Membrane keypads are used in nearly every commercial industry, including automotive/aerospace, retail, telecommunications, medical, informations technology, and more. Unlike standard mechanical keypads, they are comprised of pressure pads with printed letters and symbols on the surface. When you press down on one of these printed pressure pads, the respective key press is registered. While the exact construction of a membrane keypad varies from model to model, they are typically made of multiple layers, each of which has its own purpose.
As you can see in the illustration presented below, a typical membrane keypad consists of three different layers: a top membrane layer, a bottom membrane layer, and a “holes” layer. Both the top and bottom membrane layers contain conductive tracers which are used to register key presses. The middle, “holes” layer, is simply a filler layer, usually with nothing more than air or inert gas. Without this middle layer in place, the top and bottom membrane layers would be sandwiched together; thus, registering a key press 24/7.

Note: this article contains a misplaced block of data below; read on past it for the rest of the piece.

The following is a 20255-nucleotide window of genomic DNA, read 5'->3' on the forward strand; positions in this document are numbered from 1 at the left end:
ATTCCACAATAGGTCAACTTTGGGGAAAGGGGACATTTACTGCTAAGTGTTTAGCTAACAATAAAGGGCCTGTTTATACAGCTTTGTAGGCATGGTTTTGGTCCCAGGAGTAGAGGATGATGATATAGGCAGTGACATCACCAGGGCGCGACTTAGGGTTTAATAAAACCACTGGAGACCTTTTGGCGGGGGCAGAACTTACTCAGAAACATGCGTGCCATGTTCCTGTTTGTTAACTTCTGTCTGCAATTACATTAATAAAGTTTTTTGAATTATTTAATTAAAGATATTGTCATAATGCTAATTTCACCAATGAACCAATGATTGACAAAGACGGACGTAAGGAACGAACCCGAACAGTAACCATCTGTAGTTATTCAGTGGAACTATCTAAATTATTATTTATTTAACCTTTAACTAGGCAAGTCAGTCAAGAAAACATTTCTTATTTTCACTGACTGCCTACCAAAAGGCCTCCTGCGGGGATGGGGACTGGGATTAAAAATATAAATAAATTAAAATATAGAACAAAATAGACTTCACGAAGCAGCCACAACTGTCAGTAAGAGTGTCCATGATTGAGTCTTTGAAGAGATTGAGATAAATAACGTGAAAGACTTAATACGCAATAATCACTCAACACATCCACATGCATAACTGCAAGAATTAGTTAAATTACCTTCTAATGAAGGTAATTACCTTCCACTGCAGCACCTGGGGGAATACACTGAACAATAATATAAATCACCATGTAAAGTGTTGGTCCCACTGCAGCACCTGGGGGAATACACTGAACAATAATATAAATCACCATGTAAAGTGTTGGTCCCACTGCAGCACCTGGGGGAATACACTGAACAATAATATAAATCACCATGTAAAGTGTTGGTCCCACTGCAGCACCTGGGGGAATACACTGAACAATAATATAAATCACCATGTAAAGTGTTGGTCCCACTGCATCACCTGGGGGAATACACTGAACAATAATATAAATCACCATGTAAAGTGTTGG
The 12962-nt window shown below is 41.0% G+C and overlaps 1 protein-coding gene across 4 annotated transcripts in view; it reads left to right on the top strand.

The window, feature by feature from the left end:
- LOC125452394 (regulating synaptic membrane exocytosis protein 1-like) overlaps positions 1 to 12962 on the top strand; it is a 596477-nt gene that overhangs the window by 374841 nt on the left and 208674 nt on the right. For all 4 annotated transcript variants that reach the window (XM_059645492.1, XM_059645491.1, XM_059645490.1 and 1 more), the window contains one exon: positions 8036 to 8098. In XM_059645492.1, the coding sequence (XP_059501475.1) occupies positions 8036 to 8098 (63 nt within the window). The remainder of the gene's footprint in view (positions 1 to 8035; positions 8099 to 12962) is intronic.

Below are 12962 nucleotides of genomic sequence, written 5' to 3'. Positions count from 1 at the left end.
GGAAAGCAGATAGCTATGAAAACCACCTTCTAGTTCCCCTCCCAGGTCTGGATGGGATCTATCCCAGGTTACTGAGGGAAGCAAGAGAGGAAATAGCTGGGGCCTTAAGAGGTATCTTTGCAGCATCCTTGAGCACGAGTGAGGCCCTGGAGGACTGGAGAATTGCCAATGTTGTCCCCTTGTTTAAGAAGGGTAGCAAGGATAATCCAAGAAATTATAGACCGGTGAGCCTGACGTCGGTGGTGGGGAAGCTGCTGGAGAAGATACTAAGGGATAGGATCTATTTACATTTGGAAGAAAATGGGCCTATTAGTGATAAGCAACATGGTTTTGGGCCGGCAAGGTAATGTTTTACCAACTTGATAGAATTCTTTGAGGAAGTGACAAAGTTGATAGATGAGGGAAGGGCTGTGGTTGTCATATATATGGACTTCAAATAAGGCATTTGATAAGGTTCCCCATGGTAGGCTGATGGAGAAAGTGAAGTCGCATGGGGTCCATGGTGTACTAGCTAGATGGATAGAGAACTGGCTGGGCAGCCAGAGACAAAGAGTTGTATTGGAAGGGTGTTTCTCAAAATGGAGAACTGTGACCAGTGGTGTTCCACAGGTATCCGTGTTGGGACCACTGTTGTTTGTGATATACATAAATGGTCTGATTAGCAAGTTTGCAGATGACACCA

Normally, the keys are left in the open position, meaning the holes layer separates the top membrane and bottom membrane layers. When you press down on a membrane key, however, it squishes the top and bottom membrane layers together, causing them to make contact. The conductive electrical current from the top membrane layer travels down to the bottom layer, at which point the key press is registered. Sounds simple enough, right?
Membrane keypads with this three-layer design have become increasingly popular over the past few years, and for good reason: they are highly accurate, reliable, easy to operate, and require minimal cleaning. As long as the top and bottom membrane layers remain separated — and there’s conductive traces flowing through them — it should continue to operate.
It’s important to note that membrane keypads may or may not contain tactile feedback. Membrane keypads with tactile feedback provide some sort of notification when a key press is registered, such as a snap action. When a conductive steel dome is used, it eliminates the need for a flexible upper circuit layer while improving the accuracy of the keypad.